To hear a night-shriek, and my fell of hair Pluck from the memory a rooted sorrow,
Would at a dismal treatise rouse, and stir Race out the written troubles of the brain,
As life were in't. I have supp'd full with horrors; And, with some sweet oblivious antidote,
Direness, familiar to my slaught'rous thoughts, Cleanse the stuff?d bosom of that perilous stuff,
Cannot once start me. — Wherefore was that cry? Which weighs upon the heart?
Sey. The queen, my lord, is dead. Doct. Therein the patient
Macb. She should have died hereafter;
There would have been a time for such a word. –
The way to dusty death. Out, ont, brief candle!
Life’s but a walking shadow; a poor player,
That struts and frets his hour upon the stage,
Enter a Messenger.
Mess. Gracious my lord,
I shall report that which I say I saw, I will not be afraid of death and bane,
But know not, how to do it.
Doct. Were I from Dunsinane away and clear, Mess. As I did stand my watch upon the hill,
The wood began to move.
Enter MALCOLM and old SIWARD.
(Striking him. Siw.This way, my lord!--the cattle's gently render'd:
The noble thanes do bravely in the war;
The day almost itself professes yours,
And little is to do.
Mal. We have met with foes,
That strike beside us.
Siw. Enter, sir, the castle! (Exeunt. A
Macb. Why should I play the Roman fool, and die
Do better upon them.
Macd. Turn, hell-hound, turo!
Macb. Of all men else I have avoided thee:
But get thee back, my soul is too much charg'd
Macd. I have no words,
Than terms can give thee out!
Macb. Thoulosest labour:
With thy keen sword impress, as make me bleed:
I bear a charmed life, which must not yield
To one of woman born,
Macd. Despair thy charm,
And let the angel, whom thou still hast serv'd,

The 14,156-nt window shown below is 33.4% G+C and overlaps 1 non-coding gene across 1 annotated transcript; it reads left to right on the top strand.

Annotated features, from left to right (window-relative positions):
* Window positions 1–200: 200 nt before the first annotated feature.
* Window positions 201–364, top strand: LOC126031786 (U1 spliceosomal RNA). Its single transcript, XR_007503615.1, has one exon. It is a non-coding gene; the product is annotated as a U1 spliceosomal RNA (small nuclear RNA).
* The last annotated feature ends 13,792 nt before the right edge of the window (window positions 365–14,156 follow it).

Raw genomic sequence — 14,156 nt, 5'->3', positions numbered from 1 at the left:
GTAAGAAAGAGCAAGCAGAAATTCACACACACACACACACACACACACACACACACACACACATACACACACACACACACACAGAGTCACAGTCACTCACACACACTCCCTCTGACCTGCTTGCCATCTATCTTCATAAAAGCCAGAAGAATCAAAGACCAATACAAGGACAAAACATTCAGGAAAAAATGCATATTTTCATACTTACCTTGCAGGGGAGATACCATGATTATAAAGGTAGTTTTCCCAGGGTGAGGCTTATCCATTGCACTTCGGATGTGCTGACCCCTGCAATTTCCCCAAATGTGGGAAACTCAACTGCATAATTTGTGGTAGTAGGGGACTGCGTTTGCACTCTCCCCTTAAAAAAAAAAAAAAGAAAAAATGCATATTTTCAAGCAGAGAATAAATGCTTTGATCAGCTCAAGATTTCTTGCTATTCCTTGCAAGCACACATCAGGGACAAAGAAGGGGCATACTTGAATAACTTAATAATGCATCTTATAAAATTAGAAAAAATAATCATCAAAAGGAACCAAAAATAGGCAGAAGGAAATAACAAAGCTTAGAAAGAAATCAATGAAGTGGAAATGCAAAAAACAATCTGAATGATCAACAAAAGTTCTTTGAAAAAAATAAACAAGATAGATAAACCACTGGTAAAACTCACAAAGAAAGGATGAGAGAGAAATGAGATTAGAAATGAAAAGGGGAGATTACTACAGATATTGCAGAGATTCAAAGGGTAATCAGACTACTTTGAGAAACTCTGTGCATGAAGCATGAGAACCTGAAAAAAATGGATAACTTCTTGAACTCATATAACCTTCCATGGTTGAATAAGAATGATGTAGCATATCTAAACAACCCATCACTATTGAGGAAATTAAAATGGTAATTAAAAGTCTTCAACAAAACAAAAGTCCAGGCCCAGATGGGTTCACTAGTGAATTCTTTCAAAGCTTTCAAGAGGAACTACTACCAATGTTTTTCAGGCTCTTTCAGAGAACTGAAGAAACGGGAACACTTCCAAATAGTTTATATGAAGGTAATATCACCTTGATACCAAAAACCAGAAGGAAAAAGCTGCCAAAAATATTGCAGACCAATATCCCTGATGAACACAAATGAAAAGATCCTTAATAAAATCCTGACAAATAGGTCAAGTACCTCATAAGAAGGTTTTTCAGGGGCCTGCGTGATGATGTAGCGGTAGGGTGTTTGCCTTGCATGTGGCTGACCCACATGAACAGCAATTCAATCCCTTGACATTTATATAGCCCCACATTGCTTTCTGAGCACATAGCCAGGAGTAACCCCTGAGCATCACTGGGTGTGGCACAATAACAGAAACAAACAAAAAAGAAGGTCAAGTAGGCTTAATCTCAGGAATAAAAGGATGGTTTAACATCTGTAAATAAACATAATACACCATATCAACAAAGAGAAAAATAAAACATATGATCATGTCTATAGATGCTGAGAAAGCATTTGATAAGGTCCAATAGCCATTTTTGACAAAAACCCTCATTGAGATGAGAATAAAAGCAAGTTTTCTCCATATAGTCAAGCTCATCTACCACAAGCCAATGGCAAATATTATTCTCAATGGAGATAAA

Tell thee, Macduff was from his mother's womb
Macb. Accursed be that tongue, that tells me so,
For it hath cow'd my better part of man!
And be these juggling fiends no more believ'd,
That keep the word of promise to our ear,
And break it to our hope. — I'll not fight with thce.
Macd. Then yield thee, coward,
We'll have thee, as our rarer monsters are,
upon a pole, and underwrit,
Macb. I'll not yield,
To kiss the ground before young Malcolm's fect,
And to be baited with the rabble's curse.
Though Birnam wood be come to Dunsinane,
And thou oppos'd, being of no woman born,
I throw my warlike shield: lay on, Macduff,
And damn'd behim that first cries, Hold, enough!
(Exeunt, fighting. Yo. Siw. The devil himself could not pronounce a Retreat. Flourish. Re-enter, with drum and colours, title
MALCOLM, old SiwaRd, Rosse, Lenox, Axsus, Cath-
RESS, Menteri, and Soldiers.
Mal. I would, the friends, we miss, were safe arriv'd.
So great a day as this is cheaply bought.
Rosse. Your son, my lord, has paid a soldier's debt:
In the unshrinking station, where he fought,
Siw. Then he is dead?
Russe. Ay, and brought off the field : your cause o
Siw. Had he his hurts before?
Rosse. Ay, on the front.
Siw. Why, then God's soldier be he!
Had I as many sons, as I have hairs,